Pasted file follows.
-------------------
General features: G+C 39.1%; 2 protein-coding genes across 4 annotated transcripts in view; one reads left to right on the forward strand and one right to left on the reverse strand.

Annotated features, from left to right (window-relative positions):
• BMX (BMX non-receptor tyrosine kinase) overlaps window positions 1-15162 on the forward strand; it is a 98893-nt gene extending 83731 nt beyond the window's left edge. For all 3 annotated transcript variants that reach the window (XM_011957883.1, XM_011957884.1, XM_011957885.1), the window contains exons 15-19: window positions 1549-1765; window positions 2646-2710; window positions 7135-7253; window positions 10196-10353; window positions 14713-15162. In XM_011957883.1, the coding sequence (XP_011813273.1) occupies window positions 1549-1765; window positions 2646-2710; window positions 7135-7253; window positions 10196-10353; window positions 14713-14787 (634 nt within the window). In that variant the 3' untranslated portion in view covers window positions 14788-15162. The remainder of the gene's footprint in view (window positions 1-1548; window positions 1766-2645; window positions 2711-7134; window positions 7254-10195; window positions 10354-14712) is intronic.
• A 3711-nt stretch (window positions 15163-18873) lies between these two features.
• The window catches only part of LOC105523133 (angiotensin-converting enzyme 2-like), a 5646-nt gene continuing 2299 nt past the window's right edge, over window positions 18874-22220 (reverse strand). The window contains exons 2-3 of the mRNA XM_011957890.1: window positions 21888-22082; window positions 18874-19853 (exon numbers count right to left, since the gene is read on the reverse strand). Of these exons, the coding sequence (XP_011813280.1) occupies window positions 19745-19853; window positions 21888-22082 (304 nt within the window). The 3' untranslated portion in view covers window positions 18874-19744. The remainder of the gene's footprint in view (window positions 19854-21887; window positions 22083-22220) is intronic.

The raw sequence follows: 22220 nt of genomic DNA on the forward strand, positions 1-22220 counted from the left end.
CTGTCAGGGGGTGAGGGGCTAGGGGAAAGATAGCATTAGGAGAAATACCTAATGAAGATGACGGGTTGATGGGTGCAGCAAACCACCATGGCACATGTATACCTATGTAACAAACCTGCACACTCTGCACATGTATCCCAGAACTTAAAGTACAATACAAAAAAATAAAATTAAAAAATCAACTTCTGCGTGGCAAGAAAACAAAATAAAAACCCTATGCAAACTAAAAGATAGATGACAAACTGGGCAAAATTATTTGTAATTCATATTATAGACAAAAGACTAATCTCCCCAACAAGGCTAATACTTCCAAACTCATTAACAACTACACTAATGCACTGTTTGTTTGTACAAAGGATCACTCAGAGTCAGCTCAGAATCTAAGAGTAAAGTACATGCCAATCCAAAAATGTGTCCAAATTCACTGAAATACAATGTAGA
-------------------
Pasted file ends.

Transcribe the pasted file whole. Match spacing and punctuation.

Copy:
General features: G+C 39.1%; 2 protein-coding genes across 4 annotated transcripts in view; one reads left to right on the forward strand and one right to left on the reverse strand.

Annotated features, from left to right (window-relative positions):
• BMX (BMX non-receptor tyrosine kinase) overlaps window positions 1-15162 on the forward strand; it is a 98893-nt gene extending 83731 nt beyond the window's left edge. For all 3 annotated transcript variants that reach the window (XM_011957883.1, XM_011957884.1, XM_011957885.1), the window contains exons 15-19: window positions 1549-1765; window positions 2646-2710; window positions 7135-7253; window positions 10196-10353; window positions 14713-15162. In XM_011957883.1, the coding sequence (XP_011813273.1) occupies window positions 1549-1765; window positions 2646-2710; window positions 7135-7253; window positions 10196-10353; window positions 14713-14787 (634 nt within the window). In that variant the 3' untranslated portion in view covers window positions 14788-15162. The remainder of the gene's footprint in view (window positions 1-1548; window positions 1766-2645; window positions 2711-7134; window positions 7254-10195; window positions 10354-14712) is intronic.
• A 3711-nt stretch (window positions 15163-18873) lies between these two features.
• The window catches only part of LOC105523133 (angiotensin-converting enzyme 2-like), a 5646-nt gene continuing 2299 nt past the window's right edge, over window positions 18874-22220 (reverse strand). The window contains exons 2-3 of the mRNA XM_011957890.1: window positions 21888-22082; window positions 18874-19853 (exon numbers count right to left, since the gene is read on the reverse strand). Of these exons, the coding sequence (XP_011813280.1) occupies window positions 19745-19853; window positions 21888-22082 (304 nt within the window). The 3' untranslated portion in view covers window positions 18874-19744. The remainder of the gene's footprint in view (window positions 19854-21887; window positions 22083-22220) is intronic.

The raw sequence follows: 22220 nt of genomic DNA on the forward strand, positions 1-22220 counted from the left end.
CTGTCAGGGGGTGAGGGGCTAGGGGAAAGATAGCATTAGGAGAAATACCTAATGAAGATGACGGGTTGATGGGTGCAGCAAACCACCATGGCACATGTATACCTATGTAACAAACCTGCACACTCTGCACATGTATCCCAGAACTTAAAGTACAATACAAAAAAATAAAATTAAAAAATCAACTTCTGCGTGGCAAGAAAACAAAATAAAAACCCTATGCAAACTAAAAGATAGATGACAAACTGGGCAAAATTATTTGTAATTCATATTATAGACAAAAGACTAATCTCCCCAACAAGGCTAATACTTCCAAACTCATTAACAACTACACTAATGCACTGTTTGTTTGTACAAAGGATCACTCAGAGTCAGCTCAGAATCTAAGAGTAAAGTACATGCCAATCCAAAAATGTGTCCAAATTCACTGAAATACAATGTAGA